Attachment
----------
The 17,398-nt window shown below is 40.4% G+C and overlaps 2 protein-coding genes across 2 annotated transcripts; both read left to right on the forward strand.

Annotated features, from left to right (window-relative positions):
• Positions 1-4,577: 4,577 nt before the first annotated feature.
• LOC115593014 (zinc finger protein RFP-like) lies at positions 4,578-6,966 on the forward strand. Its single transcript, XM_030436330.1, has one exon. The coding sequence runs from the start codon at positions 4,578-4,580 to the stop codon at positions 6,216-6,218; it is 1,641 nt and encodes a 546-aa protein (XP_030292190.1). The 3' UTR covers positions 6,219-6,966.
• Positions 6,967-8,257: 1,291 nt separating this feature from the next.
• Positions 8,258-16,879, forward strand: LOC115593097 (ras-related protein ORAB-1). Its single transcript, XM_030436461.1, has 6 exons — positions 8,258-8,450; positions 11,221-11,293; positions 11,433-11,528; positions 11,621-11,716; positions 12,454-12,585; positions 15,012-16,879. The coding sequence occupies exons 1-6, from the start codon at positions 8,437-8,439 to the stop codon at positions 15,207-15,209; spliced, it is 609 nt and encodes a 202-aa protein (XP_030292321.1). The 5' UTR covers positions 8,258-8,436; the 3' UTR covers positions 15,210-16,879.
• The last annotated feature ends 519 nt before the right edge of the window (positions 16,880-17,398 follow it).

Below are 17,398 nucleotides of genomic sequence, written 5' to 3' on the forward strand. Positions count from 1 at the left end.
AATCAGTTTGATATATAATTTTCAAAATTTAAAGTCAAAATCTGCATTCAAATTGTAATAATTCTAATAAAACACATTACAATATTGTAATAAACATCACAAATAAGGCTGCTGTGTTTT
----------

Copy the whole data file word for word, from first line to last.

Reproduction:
The 17,398-nt window shown below is 40.4% G+C and overlaps 2 protein-coding genes across 2 annotated transcripts; both read left to right on the forward strand.

Annotated features, from left to right (window-relative positions):
• Positions 1-4,577: 4,577 nt before the first annotated feature.
• LOC115593014 (zinc finger protein RFP-like) lies at positions 4,578-6,966 on the forward strand. Its single transcript, XM_030436330.1, has one exon. The coding sequence runs from the start codon at positions 4,578-4,580 to the stop codon at positions 6,216-6,218; it is 1,641 nt and encodes a 546-aa protein (XP_030292190.1). The 3' UTR covers positions 6,219-6,966.
• Positions 6,967-8,257: 1,291 nt separating this feature from the next.
• Positions 8,258-16,879, forward strand: LOC115593097 (ras-related protein ORAB-1). Its single transcript, XM_030436461.1, has 6 exons — positions 8,258-8,450; positions 11,221-11,293; positions 11,433-11,528; positions 11,621-11,716; positions 12,454-12,585; positions 15,012-16,879. The coding sequence occupies exons 1-6, from the start codon at positions 8,437-8,439 to the stop codon at positions 15,207-15,209; spliced, it is 609 nt and encodes a 202-aa protein (XP_030292321.1). The 5' UTR covers positions 8,258-8,436; the 3' UTR covers positions 15,210-16,879.
• The last annotated feature ends 519 nt before the right edge of the window (positions 16,880-17,398 follow it).

Below are 17,398 nucleotides of genomic sequence, written 5' to 3' on the forward strand. Positions count from 1 at the left end.
AATCAGTTTGATATATAATTTTCAAAATTTAAAGTCAAAATCTGCATTCAAATTGTAATAATTCTAATAAAACACATTACAATATTGTAATAAACATCACAAATAAGGCTGCTGTGTTTT